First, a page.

Jochebed kept Moses close by for three months, but when he began to grow and become more active, she knew that she couldn’t keep him quiet forever. Trusting that God would preserve him, Jochebed put her sweet baby in a basket covered with tar and placed him in the Nile River. She knew that Pharaoh’s daughter came to bathe there and trusted that the princess would rescue Moses.

When the princess spotted the baby, she felt compassion on him, and although she wanted to raise him as her own (my take on it), she knew that such a small baby would need a nursemaid. Out comes Miriam, Moses’ sister, from behind the bulrushes and tells Pharaoh’s daughter that she knows someone who will nurse and nurture the baby until he can be weaned. The princess agrees to this arrangement.

The day of separation for Moses and Jochebed comes at last, and he is raised in Pharaoh’s palace with many advantages, including an education that prepares him for his vital leadership role as an Israelite leader.

What would have happened if Jochebed had said NO to letting him go?

Hannah is the other mother on my mind. She had wanted a child for years, and yet she remained childless. Although her husband Elkanah never complained about her childless state, she was grieved by it, especially when she saw the children who had been born to Elkanah and his first wife.

When Hannah and Elkanah traveled to Shiloh, she went to the temple to pray for a child. Eli the Priest, after inquiring about what he perceived to be her drunken state, learned of Hannah’s fervent desire for a child and of her promise to give him to the Lord “all the days of his life.”

Eli told Hannah to go in peace and promised that God would grant her petition. She trusted in that assurance completely, and after Samuel was weaned, Hannah kept her word. It must have been difficult to turn her precious little son over to Eli, but Hannah felt that Samuel was indeed a gift from God and wanted to turn he over to Him.

The day of separation for Hannah and Samuel came at last, and she went back to the tabernacle and presented the child to Eli to be raised there. I don’t know how often she saw her son after that day. Some speculate that she visited him regularly. I don’t know. I do know that (to me) it gives deeper meaning to the oft-cited phrase, “Let go and let God.”

What would have happened if Hannah had said NO to turning Samuel over to Eli?

Moses grew up to be one of the most influential men in all history, a man whom the Lord knew “face to face.” He led the Israelites out of Egypt and later gave us, through God, the Ten Commandments. Samuel was a remarkable man whom God used as a great prophet and judge of Israel.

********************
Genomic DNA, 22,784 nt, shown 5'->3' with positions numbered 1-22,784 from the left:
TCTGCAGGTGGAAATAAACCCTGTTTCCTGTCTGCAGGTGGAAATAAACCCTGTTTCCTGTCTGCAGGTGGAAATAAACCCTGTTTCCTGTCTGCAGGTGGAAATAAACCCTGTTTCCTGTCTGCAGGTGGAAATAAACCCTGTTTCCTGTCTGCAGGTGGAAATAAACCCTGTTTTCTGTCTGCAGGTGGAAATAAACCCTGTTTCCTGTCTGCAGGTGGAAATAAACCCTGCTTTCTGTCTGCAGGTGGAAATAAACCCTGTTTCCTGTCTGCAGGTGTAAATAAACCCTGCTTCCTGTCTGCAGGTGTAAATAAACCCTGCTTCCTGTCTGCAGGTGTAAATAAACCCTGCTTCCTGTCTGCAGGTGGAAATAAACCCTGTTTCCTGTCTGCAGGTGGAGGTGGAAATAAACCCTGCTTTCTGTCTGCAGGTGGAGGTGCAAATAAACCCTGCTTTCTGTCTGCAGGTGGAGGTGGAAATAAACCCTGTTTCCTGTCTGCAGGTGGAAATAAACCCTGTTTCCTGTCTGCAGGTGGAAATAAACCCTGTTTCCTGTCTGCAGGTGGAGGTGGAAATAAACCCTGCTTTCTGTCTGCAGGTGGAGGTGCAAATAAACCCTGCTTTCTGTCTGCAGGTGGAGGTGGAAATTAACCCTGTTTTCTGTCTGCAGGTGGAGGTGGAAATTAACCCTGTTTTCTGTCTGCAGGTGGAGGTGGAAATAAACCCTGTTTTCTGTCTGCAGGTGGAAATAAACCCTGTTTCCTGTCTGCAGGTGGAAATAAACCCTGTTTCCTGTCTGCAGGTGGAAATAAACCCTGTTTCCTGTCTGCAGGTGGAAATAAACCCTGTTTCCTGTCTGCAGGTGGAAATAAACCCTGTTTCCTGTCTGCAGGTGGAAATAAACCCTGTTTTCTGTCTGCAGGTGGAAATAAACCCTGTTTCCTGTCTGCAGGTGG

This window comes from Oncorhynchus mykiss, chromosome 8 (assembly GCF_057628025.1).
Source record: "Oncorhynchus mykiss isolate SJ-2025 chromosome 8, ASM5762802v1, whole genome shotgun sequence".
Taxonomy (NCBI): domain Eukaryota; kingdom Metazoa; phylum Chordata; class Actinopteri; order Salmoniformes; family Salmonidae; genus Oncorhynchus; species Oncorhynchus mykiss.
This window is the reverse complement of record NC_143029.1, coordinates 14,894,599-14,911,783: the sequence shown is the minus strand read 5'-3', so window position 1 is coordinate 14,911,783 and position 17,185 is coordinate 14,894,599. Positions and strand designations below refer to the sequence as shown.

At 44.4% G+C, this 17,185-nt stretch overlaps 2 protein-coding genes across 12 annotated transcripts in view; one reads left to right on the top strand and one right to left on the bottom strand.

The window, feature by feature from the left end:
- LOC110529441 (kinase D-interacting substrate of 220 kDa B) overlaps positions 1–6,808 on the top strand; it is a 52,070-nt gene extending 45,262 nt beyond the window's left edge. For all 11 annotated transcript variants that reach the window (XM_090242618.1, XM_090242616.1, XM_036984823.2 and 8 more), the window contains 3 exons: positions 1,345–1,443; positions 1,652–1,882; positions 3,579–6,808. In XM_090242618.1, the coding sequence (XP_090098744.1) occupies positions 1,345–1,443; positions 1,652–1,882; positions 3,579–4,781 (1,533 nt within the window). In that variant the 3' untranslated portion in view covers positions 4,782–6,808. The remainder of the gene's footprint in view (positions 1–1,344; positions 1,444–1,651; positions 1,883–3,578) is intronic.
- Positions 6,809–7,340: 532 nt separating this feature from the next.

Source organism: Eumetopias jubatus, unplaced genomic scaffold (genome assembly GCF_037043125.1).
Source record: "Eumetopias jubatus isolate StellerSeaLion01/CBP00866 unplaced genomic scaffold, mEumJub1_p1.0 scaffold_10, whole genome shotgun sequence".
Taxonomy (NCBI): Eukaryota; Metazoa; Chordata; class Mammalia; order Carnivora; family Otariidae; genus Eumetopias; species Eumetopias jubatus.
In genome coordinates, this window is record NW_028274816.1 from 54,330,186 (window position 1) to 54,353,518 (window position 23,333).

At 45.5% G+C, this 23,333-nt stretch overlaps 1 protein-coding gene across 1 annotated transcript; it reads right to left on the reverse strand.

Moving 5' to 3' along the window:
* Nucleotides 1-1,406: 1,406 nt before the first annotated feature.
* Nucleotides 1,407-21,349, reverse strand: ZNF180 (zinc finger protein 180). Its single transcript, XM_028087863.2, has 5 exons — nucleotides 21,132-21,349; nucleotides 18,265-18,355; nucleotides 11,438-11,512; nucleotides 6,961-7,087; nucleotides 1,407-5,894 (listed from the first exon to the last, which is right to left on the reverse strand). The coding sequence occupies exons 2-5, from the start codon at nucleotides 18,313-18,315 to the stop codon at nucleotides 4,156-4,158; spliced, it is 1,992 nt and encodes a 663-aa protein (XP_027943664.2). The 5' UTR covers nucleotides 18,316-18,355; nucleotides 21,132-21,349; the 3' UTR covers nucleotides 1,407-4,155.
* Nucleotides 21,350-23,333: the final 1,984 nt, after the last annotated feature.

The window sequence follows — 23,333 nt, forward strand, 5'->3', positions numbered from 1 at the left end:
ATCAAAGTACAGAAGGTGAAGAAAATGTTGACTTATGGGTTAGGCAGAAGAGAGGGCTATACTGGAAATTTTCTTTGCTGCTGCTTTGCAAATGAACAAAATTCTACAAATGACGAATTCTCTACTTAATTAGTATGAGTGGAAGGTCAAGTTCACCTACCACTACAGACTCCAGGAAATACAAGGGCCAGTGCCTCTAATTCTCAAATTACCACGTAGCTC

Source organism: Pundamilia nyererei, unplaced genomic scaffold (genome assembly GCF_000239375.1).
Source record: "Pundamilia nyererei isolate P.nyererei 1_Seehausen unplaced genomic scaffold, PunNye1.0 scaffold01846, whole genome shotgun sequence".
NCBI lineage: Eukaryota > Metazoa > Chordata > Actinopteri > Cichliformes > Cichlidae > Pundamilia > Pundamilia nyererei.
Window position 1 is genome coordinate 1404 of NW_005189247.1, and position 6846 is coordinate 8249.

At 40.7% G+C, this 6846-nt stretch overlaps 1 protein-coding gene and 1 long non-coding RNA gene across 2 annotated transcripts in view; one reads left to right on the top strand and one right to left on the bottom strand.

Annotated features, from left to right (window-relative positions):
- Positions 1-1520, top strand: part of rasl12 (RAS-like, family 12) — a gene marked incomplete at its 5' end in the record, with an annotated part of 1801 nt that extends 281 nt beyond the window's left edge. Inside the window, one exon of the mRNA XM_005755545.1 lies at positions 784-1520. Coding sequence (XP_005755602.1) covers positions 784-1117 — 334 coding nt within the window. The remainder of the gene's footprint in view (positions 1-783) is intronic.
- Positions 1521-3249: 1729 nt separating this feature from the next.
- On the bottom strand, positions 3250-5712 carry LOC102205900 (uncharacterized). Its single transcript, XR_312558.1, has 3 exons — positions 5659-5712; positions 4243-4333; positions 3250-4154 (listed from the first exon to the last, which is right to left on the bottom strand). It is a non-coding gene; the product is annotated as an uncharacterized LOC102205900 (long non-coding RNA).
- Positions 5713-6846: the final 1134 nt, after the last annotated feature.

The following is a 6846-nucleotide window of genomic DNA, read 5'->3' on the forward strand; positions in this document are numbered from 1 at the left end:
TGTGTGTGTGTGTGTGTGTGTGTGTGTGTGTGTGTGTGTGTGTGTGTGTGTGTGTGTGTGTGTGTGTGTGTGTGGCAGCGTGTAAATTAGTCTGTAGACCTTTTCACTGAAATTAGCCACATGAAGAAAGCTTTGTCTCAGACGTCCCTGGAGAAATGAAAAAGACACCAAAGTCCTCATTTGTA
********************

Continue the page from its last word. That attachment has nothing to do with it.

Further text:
I can’t help but wonder what their lives would have been like if their mothers had continued to keep them close or to meddle in their lives. Sociologists and psychologists study a social phenomenon called helicopter parents who hover over their children, even adult ones, ready to swoop down and take over regardless of age or of the child’s abilities, desires, or predilections.

Sometimes it’s hard to know when to step back and when to become involved. And sometimes it’s hard to distinguish between involvement and interference. I have no answers to this dilemma. I just know that we might never have heard of Moses or Samuel if their mothers hadn’t turned them over.

What do you think? How can mothers know when to when to let go? How do they stay on the involvement side without crossing over into interference?

Lots of Rainbows

Sunday was an awesome day from dawn to dusk and then some. I never need a reminder of how special my mother was, and yet since it was Mother’s Day, the day was filled with memories of her words, actions, looks, advice, laughter, personality…and well, you get the picture. I had to give a talk in church, and the topic was how a mother can influence her children to live the teachings of the gospel. While the talk including some Biblical women whose lives demonstrated faith, love, courage, kindness, and hard work. I just had to let everyone know that my mother had all those sterling qualities in one 115 pound package.

Here’s the quote: “Like Rachel, she was beautiful, and like Leah, she was hardworking, dependable, and faithful. Like Hannah, she was grateful for all of her blessings, and like Mary and Martha, she kept a good balance between her spiritual and her work-a-day life. And then, like Dorcas, my mother was mourned by her friends after her death.”

By the way, I lifted that right out of my new book, Eve’s Sisters. I’d like to think that my mother would have been pleased to hear such sincere praise, but then again, she might have been embarrassed at the extra attention.